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Phuket Opinion: Protecting the prize jewels

PHUKET: The news that national parks officials have resolved to forbid tourists from entering Maya Bay – the crown jewel of Had Nopparat Thara – Phi Phi Island National Park – during a June-September “recovery period” and to limit visitor number during the tourism high season has been well received as a positive step.

opiniontourismenvironmentmarinenatural-resourceseconomics
By The Phuket News

Sunday 8 April 2018, 09:00AM


Maya Bay is under intense environmental pressure as the most visited national park in the country, with about 4,000 visitors a day. Photo: Had Nopparat Thara – Phi Phi Island National Park

Maya Bay is under intense environmental pressure as the most visited national park in the country, with about 4,000 visitors a day. Photo: Had Nopparat Thara – Phi Phi Island National Park

Maya Bay is under intense environmental pressure as the most visited national park in the country, with about 4,000 visitors a day and a total of 1.7 million visitors last year. The move is no small step for officials, long scoffed at for allowing the mighty tourism baht to dictate if and how to start protecting the region’s natural beauty from over-tourism.

The Maya Bay restrictions will hit the state in the pocket, located as it is in the most profitable national park in the country, which last year alone collected a reported B669mn in entry fees.

Indeed, Ao Phang Nga National Park right next door is the second most heavily visited park in Thailand with 1.3mn tourists last year putting B390mn into the state’s coffers.

Together with Mo Ko Similan National Park, which made B307mn last year, this trio of national parks, whose visitors commonly use Phuket as their jumping off point, raked in just over B1 billion last year.

To put that in perspective, all Thailand’s national parks combined last year generated B1.8bn in total.

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However, the move has been criticized for being poorly thought out – impractical in a country that struggles to enforce many similarly well intended laws due to bureaucratic inertia and corruption. Just how the ban will be enforced has yet to be revealed.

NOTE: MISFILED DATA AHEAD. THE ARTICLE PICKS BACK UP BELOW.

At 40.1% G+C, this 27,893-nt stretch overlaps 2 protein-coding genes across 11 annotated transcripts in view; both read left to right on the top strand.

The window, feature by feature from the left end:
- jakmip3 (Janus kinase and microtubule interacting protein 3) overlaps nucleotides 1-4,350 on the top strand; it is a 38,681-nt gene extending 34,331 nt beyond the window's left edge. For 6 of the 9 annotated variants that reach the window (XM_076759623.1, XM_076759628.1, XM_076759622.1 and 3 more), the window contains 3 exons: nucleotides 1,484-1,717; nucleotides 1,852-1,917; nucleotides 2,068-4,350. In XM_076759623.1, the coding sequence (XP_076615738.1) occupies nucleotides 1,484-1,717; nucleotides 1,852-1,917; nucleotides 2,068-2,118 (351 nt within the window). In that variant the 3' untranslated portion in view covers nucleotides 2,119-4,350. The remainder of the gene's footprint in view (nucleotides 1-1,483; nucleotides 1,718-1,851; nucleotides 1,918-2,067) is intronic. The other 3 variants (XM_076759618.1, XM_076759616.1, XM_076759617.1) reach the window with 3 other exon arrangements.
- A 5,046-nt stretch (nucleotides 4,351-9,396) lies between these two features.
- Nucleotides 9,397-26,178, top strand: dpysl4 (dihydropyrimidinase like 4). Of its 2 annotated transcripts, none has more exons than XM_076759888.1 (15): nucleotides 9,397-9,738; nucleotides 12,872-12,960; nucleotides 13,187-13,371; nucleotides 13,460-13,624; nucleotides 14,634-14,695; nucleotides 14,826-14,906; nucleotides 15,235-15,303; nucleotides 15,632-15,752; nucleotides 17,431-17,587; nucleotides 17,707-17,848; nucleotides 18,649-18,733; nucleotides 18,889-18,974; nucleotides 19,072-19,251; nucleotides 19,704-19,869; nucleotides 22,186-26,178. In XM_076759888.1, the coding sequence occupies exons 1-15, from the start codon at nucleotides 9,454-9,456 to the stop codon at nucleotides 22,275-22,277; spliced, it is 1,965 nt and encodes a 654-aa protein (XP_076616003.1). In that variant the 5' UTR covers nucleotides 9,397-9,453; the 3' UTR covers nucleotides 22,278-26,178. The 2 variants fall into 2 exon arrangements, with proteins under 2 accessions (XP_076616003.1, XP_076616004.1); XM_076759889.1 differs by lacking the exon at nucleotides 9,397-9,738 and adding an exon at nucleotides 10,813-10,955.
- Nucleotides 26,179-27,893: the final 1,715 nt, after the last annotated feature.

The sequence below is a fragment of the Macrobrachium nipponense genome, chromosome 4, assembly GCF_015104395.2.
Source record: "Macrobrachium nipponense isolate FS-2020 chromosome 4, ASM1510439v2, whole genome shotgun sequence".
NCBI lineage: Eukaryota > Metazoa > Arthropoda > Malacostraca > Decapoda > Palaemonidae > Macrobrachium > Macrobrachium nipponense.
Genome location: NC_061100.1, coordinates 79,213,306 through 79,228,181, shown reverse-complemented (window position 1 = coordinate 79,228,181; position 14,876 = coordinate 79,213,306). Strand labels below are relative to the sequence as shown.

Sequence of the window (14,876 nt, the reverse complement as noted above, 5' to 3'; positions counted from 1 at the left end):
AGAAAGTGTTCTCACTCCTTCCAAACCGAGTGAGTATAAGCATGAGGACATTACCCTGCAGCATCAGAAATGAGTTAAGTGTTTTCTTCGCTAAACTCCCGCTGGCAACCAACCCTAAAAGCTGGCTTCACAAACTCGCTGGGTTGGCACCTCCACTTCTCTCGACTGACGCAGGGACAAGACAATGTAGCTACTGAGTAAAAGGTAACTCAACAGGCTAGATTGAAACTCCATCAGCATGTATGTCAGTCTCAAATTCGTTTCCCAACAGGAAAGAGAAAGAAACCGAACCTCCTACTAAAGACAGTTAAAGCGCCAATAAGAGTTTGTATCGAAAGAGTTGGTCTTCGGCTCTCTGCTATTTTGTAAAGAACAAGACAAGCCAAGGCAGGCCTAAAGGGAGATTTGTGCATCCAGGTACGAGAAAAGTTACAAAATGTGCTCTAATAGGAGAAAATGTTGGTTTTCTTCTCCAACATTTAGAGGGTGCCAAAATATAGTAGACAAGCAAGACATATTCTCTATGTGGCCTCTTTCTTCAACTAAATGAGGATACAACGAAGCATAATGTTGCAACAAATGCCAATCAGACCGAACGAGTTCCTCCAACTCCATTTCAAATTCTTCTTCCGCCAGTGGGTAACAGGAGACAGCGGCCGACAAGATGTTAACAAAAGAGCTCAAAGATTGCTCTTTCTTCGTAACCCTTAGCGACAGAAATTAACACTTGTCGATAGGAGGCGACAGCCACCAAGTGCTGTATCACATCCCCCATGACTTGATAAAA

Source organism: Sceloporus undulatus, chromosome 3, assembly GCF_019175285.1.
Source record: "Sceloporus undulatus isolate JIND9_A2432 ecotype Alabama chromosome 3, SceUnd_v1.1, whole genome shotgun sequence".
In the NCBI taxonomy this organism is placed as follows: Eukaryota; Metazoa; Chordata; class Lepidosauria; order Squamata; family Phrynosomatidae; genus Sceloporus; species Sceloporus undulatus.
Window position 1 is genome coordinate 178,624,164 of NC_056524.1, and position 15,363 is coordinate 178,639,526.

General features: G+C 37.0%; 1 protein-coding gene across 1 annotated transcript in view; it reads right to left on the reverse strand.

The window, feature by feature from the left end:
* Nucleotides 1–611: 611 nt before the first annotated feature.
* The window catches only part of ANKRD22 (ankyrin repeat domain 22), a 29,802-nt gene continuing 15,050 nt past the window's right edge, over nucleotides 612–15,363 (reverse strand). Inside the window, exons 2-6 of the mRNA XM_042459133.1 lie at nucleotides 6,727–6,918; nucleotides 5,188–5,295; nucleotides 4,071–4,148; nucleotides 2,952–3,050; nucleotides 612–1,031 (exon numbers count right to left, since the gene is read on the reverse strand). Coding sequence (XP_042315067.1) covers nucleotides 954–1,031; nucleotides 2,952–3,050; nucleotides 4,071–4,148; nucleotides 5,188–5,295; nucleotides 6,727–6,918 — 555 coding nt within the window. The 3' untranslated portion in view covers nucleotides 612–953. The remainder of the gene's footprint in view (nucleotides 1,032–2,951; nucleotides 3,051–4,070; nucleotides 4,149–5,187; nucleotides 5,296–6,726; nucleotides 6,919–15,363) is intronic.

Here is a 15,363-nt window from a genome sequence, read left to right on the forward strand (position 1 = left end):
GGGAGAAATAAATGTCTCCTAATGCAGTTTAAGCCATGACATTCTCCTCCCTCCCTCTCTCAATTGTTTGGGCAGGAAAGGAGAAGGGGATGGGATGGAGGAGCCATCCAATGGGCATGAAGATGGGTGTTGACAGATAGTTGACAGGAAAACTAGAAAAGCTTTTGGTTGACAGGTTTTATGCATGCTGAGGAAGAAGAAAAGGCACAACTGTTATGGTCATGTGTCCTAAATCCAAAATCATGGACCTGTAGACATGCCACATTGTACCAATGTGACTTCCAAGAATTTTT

Had Nopparat Thara – Phi Phi Island National Park in particular has come a long way since 2015, when the-then park chief Chaithach Boonphupantanti was transferred after he was unable to account for an estimated B30mn a month in park fees that went missing under his watch.

Those figures alone highlight how just how lucrative Maya Bay is for the tourism industry. If parks officials are serious about preserving the jewels of Phang Nga Bay, they will roll out similar restrictions at other popular yet environmentally fragile sites, further reducing tourism income.

Regardless, limiting visitor numbers is a welcome move that was long overdue. Just look at Coral Island, which has already lost three-quarters of its coral reefs to the devastation wrought by unfettered tourism.

 

 

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Kurt | 08 April 2018 - 14:03:19

Just 4 months recovery time only. Laugh about it.
After September they allow a increase of visitors to make up the financial losses of period June-Sept which is low season anyway.
The whole June-Sept 'operation' is just cosmetic.
Afterall, the private coffers must be filled as well, not forget that.

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